One of the things I love about NT Wright’s writing is he uses phrases that scare the living daylights out of people like me who are used to the abuse of those words. When Wright dares to move into territory that sounds a lot like the old “Kingdom Now” theology I studied in college, I get nervous.
Yet, he refuses to surrender vocabulary because someone else misused it. He wants us to understand what Jesus is proclaiming, these are the words Jesus used, so let’s try to recapture the power of what Jesus is saying, rather than get turned off by the abuse someone has heaped on those words lately.
As we discussed Wright’s book in our staff meeting yesterday, the discussion turned toward what we want to see. What can happen is beyond the “epic” language and “epic” experiences we hear about today. As we were talking, the thought occurred to us, “Think of us meeting here, full of the Spirit, talking about the Kingdom, and then someone walking in and out of this coffee shop. Think of the possibility of someone walking in sick and walking out healed… and we would never know about it this side of heaven.“
Think about it.
But what do we want? Unfortunately, what we want is to know about it, take a picture of it, blast it on Facebook and hopefully get a TV appearance to talk about our “humble” walk with God.
It’s what I want. I’m not going to lie.
What if we gave up the ego chasing? What if we gave up the selfie mentality? What if we simply wanted to be transformed in the renewing of our minds and we allowed the Spirit to radiate from us any way he chose? What IF someone walked right past us and the glory of the Lord graciously healed them and we never knew?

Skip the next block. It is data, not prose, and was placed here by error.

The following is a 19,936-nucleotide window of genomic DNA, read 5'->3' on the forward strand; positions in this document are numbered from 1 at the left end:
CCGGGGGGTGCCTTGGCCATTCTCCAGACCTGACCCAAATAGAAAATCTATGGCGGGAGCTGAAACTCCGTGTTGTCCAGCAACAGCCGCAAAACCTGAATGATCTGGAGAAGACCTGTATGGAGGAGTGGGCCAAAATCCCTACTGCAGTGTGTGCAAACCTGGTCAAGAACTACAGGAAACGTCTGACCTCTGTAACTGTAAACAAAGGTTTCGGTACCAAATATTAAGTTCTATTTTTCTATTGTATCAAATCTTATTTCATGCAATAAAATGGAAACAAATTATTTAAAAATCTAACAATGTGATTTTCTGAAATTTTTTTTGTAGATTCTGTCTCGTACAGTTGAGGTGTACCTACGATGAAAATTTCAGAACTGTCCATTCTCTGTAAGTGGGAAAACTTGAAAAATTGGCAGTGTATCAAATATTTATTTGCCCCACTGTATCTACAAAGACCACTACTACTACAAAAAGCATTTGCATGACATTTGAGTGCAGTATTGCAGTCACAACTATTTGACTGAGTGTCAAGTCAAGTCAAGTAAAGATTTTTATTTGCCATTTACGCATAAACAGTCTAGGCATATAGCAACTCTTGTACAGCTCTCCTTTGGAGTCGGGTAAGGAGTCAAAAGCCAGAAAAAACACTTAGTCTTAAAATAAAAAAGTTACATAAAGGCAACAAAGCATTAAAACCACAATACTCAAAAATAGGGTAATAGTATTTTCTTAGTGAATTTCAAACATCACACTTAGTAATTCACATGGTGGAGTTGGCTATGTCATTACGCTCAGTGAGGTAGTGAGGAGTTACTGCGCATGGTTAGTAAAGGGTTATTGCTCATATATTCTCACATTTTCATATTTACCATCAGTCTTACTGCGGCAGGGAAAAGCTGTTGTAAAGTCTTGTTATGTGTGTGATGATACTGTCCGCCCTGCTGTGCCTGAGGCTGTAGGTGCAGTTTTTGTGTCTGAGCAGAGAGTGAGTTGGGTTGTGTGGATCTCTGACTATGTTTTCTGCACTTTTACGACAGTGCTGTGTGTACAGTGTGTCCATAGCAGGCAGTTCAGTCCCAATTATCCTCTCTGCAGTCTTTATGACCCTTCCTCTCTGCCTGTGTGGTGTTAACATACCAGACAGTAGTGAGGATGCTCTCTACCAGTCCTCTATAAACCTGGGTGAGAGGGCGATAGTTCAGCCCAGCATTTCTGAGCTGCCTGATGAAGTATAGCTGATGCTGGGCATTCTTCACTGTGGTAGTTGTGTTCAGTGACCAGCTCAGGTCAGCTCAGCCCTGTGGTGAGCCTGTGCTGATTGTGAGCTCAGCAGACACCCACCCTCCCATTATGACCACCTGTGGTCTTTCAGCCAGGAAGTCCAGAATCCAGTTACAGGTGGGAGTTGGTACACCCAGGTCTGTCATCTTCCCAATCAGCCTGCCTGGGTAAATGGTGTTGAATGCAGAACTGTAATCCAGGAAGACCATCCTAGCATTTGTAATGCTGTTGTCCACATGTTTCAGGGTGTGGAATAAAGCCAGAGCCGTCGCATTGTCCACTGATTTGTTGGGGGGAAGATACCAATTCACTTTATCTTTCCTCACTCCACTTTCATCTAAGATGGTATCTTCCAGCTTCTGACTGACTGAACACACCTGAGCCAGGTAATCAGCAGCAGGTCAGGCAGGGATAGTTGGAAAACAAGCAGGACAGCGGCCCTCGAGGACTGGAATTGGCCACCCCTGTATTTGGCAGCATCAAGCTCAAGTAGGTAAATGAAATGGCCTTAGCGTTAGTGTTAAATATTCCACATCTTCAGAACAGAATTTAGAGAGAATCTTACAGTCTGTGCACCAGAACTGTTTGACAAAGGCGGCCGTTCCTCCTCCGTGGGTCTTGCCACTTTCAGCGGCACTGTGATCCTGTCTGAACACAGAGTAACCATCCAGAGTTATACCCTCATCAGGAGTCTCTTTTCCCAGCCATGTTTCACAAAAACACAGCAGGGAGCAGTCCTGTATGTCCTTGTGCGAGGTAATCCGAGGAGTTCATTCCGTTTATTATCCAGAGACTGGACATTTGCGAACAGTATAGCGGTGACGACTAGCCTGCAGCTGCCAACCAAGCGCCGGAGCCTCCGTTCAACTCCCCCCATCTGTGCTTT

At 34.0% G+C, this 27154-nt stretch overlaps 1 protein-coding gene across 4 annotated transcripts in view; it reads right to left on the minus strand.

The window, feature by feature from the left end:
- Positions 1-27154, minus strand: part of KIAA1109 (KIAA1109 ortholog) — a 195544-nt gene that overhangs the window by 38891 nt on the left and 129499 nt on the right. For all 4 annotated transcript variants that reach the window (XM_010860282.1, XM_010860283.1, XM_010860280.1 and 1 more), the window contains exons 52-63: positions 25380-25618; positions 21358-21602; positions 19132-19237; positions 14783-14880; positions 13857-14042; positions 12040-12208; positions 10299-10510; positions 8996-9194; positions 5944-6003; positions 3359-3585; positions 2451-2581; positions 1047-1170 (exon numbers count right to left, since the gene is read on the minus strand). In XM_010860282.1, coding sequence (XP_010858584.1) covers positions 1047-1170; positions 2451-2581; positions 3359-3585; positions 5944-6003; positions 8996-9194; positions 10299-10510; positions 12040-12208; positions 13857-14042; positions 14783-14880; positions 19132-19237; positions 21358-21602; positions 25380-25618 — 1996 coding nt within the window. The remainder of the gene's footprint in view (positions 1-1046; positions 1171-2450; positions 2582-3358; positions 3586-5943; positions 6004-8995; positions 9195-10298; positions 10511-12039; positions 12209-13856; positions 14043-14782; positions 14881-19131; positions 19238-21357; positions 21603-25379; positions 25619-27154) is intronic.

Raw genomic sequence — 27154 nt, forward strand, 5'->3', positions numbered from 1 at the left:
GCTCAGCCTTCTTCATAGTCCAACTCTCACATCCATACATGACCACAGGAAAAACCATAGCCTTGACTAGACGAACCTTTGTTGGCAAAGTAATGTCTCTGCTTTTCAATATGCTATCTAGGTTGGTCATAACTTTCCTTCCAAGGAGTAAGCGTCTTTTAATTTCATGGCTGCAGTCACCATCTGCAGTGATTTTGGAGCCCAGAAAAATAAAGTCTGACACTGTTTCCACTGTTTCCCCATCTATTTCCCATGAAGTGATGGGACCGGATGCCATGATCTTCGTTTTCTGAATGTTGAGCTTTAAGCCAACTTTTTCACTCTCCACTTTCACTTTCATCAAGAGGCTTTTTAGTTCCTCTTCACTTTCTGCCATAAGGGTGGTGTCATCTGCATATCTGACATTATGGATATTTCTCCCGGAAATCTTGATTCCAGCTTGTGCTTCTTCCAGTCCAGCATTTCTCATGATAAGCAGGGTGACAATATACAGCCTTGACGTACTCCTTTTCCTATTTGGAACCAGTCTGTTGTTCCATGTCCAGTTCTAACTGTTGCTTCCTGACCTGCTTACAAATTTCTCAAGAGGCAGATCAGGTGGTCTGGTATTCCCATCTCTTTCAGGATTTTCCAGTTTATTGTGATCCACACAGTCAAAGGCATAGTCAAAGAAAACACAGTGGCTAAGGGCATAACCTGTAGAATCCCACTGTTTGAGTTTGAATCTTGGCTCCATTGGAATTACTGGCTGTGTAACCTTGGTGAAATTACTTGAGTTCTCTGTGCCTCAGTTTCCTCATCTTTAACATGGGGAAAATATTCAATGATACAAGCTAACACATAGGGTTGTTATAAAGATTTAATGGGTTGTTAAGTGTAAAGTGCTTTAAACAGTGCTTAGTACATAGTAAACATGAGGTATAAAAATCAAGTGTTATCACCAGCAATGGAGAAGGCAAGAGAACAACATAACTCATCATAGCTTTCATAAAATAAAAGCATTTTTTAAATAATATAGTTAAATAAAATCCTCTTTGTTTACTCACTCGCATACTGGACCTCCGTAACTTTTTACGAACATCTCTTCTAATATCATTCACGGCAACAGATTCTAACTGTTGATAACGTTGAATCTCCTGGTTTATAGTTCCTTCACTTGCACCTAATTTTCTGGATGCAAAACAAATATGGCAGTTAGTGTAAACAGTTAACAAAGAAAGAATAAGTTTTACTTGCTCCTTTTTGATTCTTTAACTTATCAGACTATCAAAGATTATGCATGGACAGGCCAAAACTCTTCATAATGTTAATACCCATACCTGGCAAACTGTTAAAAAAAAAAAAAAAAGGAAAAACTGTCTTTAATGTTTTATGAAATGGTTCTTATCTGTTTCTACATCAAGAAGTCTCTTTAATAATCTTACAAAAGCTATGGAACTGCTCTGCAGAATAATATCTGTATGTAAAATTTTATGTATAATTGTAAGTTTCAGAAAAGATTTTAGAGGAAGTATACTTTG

Think if we all held that mentality and thirsted for that kind of walk with Christ… the incredible effect that would have on a city… That we didn’t endlessly write about it or book a service at a megachurch to tell thousands of Christians about it… but we just… lived life… Kingdom life.
Think about it.
One of the more important chapters in Simply Jesus by NT Wright is on Space, Time, and Matter. It’s a mind-bender for me, which I enjoy. The contention is that Jesus wasn’t about telling people how to get to heaven. Jesus was about announcing the coming of the Kingdom HERE… NOW. Not in some “Kingdom Now” type of theology, but demonstrating the actions and words of Jesus show Space, time, and matter as WE think of them aren’t the same when the King interacts with them.
The gospels are not about “how Jesus turned out to be God.” they are about how God became king on earth as in heaven. We need to have our minds truly transformed (Rom. 12:1-2). Paul wasn’t kidding!
It’s WHY we can pray for healing and God CAN indeed answer. It’s why we can pray for nations and God CAN indeed answer. The King has come. The King IS here… pay attention.
Jesus isn’t someone we “elected” and now we present him with a list of our expectations.
It is HIS Kingdom. He sets the priorities and our greatest joys aren’t found in him fulfilling our expectations, but in us fulfilling his expectations.